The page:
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48 minutes ago, WillieBoy said:

Remember awhile back some made fun of me for asking why more don't use a fireman's carry for takedowns.

Too simple - won't work - and similar comments.

A guy named Sadulaev sure does well with it.

Like any other technique, simple or complex, it you set it up and hit it well you have it working for you.

Fireman's is great

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20 hours ago, Cptafw164 said:

The last 5 years, penn state made “amateur moves” a staple.  I call them amateur because my high school coach in the 90s told me “the only people who do headlocks and lat drops are beginner wrestlers.”  As if those moves are hard to do against good wrestlers.

I don’t disagree...when they are forced.  But when your opponent “gives” them to you, they are pretty easy to hit.  Especially when you are an exceptional wrestler yourself. 
Nolf:  lefty headlock

Marky: mixer

Nickal:  high fliers, gator bacon, cradles out of nowhere, overhooks.

rasheed:Cross face cradles

 

I keep remembering the Caldwell Metcalf NCAA finals match when Caldwell hit a headlock on metcalf in the first 20 seconds.  Blatnik said, “that shows no respect.”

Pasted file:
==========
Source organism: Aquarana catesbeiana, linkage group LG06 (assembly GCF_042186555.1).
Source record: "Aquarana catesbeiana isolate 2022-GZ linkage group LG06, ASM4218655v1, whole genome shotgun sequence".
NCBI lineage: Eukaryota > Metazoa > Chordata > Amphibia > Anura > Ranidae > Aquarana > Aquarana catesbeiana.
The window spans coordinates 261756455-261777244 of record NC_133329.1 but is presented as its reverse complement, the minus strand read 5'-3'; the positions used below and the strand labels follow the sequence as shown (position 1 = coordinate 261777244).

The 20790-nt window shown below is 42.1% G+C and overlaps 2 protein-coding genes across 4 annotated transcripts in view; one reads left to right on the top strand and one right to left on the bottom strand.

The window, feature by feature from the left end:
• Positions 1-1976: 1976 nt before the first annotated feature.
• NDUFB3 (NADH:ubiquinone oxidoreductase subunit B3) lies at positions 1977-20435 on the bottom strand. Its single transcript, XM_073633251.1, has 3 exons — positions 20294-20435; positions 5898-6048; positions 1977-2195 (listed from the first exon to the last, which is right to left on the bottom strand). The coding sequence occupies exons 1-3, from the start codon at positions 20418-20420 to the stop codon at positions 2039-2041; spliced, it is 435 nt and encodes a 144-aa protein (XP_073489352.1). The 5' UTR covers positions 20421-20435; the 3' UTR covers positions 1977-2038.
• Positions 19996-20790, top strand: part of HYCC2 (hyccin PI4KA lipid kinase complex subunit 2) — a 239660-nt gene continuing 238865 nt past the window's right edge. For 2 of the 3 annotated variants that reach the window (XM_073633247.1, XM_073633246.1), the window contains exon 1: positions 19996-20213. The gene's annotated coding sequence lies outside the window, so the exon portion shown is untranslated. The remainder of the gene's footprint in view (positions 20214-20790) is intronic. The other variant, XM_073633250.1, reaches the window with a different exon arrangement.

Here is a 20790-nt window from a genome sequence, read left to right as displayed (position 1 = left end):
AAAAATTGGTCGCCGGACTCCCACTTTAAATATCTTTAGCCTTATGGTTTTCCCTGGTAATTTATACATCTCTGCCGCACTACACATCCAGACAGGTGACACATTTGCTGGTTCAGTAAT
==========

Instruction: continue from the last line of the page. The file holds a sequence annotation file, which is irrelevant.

I posted this because the near side cradle got me thinking on a tangent.  

If your opponent doesn’t expect it because it is amateur...then it has a higher probability of working.  

"Amateurs Moves" only if you do it on amateurs. It's called 'FUNK' if you can hit top guys on it. The sport needs more FUNK.  That is no different than guys taking one move or position all the way to the AA Podium. Many notable guys who can't ride or turn to save a life, or guys couldn't stop a take-down but choose top and can cradle or tilt everyone. 

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2 hours ago, Meatey said: